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What a great night last Saturday - the wonderful audience not only got into the spirit of this 20s evening, but dressed the part too!
Here's a review: (also read online)

'Myself and one of my best friends headed to the Grand Theatre's Great Gatsby night for an evening of beautiful entertainment. People of all ages gathered in their best 20's clobber to celebrate the light-hearted ditties of years passed in the much-beloved Grand Theatre in the heart of Wolverhampton.

From the Charleston of the 1920s Gatsby era through the beautiful classic songs of the 1930s, to swing and jazz hits, Michael Law's Piccadilly Dance Orchestra performed the greatest swinging tracks packed full of charisma and grace. Accompanied by the beautiful and debonair Louise Cookman, Michael Law captured the hearts of the audience instantly with his charming anecdotes, crisp sense of humour and powerful vocals, coupled with Louise's sultry harmonies.

2018 marks 30 years of Michael Law's Piccadilly Dance Orchestra and from the enthusiasm in every single note you'd think they were already celebrating - raging saxaphone solos, wah-wah-ing trumpets and fun-loving banjo riffs titillated the ears of the audience with renditions of the great works of Cole Porter,George Gershwin and Irving Berlin .

This night wasn't just one to sit and watch however, the audience were encouraged to get involved as much as possible and dance the night away. I was immensely moved seeing old married couples and budding young lovers joining hands and sharing love for the roaring twenties - reservations of embarrassment went straight out of the window as audience members danced through the aisles creating the most pure and loving atmosphere imaginable.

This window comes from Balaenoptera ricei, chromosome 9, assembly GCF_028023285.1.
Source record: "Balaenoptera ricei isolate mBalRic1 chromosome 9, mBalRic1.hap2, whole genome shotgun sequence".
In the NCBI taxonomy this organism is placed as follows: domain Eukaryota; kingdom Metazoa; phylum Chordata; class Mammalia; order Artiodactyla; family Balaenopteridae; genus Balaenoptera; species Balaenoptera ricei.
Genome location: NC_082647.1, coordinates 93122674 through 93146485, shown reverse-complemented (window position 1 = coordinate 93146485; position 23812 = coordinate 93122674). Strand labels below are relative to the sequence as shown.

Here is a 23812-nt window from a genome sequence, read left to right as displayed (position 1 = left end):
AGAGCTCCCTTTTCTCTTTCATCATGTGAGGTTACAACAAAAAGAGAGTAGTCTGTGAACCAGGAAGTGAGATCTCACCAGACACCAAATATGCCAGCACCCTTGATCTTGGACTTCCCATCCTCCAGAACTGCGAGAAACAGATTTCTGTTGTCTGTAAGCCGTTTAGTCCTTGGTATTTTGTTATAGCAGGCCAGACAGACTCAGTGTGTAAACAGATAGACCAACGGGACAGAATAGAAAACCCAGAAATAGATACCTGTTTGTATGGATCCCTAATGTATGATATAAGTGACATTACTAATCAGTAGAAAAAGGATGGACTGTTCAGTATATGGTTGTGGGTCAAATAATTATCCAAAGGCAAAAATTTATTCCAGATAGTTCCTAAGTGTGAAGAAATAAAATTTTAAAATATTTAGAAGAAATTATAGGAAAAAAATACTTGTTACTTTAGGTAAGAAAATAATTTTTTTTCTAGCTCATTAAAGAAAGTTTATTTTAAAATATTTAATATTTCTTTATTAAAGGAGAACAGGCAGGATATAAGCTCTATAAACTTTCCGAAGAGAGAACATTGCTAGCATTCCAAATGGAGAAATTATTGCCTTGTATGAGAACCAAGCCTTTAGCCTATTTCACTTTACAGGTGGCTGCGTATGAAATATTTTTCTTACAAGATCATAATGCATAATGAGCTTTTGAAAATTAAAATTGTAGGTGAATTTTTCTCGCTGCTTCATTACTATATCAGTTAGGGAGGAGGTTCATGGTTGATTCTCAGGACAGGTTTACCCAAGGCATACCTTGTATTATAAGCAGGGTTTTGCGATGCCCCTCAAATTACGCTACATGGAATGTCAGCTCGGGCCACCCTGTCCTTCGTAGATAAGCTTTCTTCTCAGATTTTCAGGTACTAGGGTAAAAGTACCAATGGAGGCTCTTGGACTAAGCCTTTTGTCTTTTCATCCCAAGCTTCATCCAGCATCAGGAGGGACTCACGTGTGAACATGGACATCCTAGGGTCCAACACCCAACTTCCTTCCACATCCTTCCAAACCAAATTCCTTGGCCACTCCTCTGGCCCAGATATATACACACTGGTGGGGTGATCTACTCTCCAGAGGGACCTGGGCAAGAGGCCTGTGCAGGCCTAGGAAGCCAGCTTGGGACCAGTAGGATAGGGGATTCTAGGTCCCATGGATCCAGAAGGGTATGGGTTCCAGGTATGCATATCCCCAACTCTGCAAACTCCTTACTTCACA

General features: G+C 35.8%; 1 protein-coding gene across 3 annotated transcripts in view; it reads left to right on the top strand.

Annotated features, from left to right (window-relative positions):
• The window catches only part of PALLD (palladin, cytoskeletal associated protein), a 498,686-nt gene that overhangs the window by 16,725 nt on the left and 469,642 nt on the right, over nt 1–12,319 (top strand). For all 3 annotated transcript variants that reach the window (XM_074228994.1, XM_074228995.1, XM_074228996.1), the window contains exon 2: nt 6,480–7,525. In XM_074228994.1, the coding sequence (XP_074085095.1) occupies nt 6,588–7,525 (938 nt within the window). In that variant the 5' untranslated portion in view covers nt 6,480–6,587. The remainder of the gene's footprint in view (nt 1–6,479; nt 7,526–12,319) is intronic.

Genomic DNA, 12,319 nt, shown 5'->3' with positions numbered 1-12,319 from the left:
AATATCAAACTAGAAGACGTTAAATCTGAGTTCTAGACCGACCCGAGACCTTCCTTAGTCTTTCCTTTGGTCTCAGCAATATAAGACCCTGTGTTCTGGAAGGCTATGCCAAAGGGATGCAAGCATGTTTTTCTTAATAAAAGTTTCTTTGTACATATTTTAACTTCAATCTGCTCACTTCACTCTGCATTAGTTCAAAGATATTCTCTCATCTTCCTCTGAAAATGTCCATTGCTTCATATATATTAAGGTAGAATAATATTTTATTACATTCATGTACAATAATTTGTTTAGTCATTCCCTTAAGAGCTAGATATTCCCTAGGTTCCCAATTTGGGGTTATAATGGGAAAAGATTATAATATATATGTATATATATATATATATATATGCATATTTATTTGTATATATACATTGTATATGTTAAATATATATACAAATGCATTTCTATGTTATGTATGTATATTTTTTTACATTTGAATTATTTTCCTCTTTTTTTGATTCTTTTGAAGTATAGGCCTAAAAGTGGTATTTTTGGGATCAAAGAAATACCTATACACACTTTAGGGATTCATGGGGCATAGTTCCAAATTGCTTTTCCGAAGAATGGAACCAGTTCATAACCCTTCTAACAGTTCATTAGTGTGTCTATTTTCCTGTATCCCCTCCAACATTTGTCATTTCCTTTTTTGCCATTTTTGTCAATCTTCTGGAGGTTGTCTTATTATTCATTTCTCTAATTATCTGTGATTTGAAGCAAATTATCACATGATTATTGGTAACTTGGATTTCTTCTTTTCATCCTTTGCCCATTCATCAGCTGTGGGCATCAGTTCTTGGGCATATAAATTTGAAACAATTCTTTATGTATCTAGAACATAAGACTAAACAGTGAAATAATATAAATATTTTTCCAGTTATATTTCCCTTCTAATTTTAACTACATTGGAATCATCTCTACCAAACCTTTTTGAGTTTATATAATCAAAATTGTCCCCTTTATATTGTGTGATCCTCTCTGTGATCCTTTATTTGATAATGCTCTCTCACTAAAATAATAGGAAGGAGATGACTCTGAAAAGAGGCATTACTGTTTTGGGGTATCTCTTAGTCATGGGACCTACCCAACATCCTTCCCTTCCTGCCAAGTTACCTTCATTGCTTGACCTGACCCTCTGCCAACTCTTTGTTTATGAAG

The Gatsby Dancing Girls created the perfect visual metaphor for the music on show - full of energy, quirky comedy and effortless charisma. Whether dressed to the nines as men or performing a sultry feather routine - the Dancing Girls kept the party alive whenever they entered the stage.

A fun-packed show from start to finish, The Grand Theatre created a party Gatsby himself would be jealous of full of highly talented musicians, high-octane dancers and a wonderful audience ready to dance the night away.'

An audience member also wrote:

'What a show! I think you and Alan were probably as pleased with the show’s huge success as the audience. I shall be very surprised if you are not invited back to Wolverhampton. I noticed that the theatre was eventually obliged to open the top balcony to accommodate all those who wanted to attend, something I believe they do only occasionally. You may have gathered from your sight of the foyer before the show that a majority of the audience (and particularly the ladies) made a considerable effort to dress appropriately. Congratulations to your Gatsby Girls for making a superb contribution to the proceedings.' (John C).